Cat on a Hot Tin Roof

Wed 26th – Sat 29th November 2014


Sofya Grebenkina

at 01:35 on 27th Nov 2014



‘Cat on a Hot Tin Roof’ is an emotionally-charged drama, taking place over one hot evening in the American South, and is an undeniable stage classic by the infamous Tennessee Williams. The production, in its attempt to bring this fragile tragedy to life, mainly hit the mark with the help of the passion of the actors, and the idiosyncratic directorial choices.

The audience is welcomed into the home of the Pollitts, where the walls are said to be so paper thin that we can see either side of them; there was no clear demarcation where the seating for the audience ends and the stage begins. This is an enticing literal interpretation, which coupled with the focus of the actors as they themselves watch the play from ‘back stage’ and their remaining in character left the audience fully engrossed with the action in Brick’s and Maggie’s bedroom. The bedroom itself was faithfully decorated in the manner of the 50s, with the oppressively heavy wooden furniture and sickly green wallpaper adding to the suffocating nature of the play.

As the play begins, the audience was greeted not with Brick and Maggie but with the servant-girl Sookey, reciting the scene directions, who subsequently appeared to commence each act. Sadly the touchingly poetic nature of Tennessee Williams’ writing is lost here, as we were initially given descriptions of what should already be painfully obvious from the set, and then this is only if we are able to hear what is uttered in a mumbling haste.

The actors gradually slipped into their roles, the play gaining momentum and the actors revealing their artistry as the play progressed. Overall it is with the entrance of Big Daddy, the patriarch of the Pollitt family, played by Ed Wheatley, when the play really seemed to fall into stride. The confidence of the actor, so necessary for this role, coupled with Ed’s powerful voice, brought vivacity into the play.

Unfortunately the same cannot be said about the characterization of Brick by Josh Williams. Although the episodes when Brick fights with Maggie or Big Daddy are a triumph in their evocation of audience sympathy, beyond this Brick appears close to one-dimensional. There appeared to be no smooth transition between anger and calm, and there is much confusion as to why a character constantly described as ‘cool’, would appear to be so close to rage for most of the play. As he stared down at the ground, it was difficult to engage with the character and the mind is compelled to drift elsewhere.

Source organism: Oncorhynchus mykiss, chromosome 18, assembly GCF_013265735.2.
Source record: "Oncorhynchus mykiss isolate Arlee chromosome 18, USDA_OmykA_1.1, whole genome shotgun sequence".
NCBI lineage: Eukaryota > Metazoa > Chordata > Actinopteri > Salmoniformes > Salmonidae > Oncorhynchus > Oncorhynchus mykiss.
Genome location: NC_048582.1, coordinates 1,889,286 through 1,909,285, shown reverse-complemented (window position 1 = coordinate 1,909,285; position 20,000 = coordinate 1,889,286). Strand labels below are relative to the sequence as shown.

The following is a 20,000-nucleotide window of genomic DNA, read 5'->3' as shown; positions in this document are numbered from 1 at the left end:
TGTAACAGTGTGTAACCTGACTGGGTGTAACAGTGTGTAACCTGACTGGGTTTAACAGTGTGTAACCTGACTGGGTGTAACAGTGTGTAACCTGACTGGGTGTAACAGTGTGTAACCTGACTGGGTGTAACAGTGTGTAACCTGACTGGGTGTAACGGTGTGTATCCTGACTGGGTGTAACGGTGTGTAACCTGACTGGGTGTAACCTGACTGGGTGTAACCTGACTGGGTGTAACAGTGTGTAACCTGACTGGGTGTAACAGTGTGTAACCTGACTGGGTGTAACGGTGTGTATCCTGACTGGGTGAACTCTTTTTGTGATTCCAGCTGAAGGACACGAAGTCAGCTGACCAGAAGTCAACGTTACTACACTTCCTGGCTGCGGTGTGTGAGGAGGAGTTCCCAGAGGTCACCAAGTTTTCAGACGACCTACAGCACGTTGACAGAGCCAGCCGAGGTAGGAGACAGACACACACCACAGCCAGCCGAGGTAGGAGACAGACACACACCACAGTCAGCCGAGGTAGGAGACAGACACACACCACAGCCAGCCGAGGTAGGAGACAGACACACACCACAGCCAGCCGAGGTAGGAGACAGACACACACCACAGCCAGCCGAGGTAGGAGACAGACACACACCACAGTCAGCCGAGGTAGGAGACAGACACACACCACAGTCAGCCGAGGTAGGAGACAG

As for Maggie, played by Lara Harris, she stood in marvelous contrast to Amber Lister’s, Mae. Both are women of society, but were portrayed in a way which highlights the diversity of their character. Their sarcastic and biting exchanges were refreshingly humorous and brought with them a breath of fresh air into this heavy tragedy. There was however the occasional unpleasant discordance when some of the more comical characters, such as Big Mama, fell into the grotesque. The farcical nature of a stumbling, shrieking Big Mama, the characterization bordering on the vulgar, seemed alien to the serious tone of the play. Our further encounters with her in the play however, thankfully left us with a more sympathetic view of her character, as Olivia Manning managed to bring her into the realm of realism.

This being said, the actors worked well as an ensemble, commendably supporting each other in performing a difficult play, with a complex range of emotions. The live music which was played throughout most of the production worked to a great advantage; it was an integral part in completing the atmosphere and setting the tone. It was in moments when music and actors worked together in harmonious synthesis, when the production successfully transported us into the world of an unhappy and fractured family.


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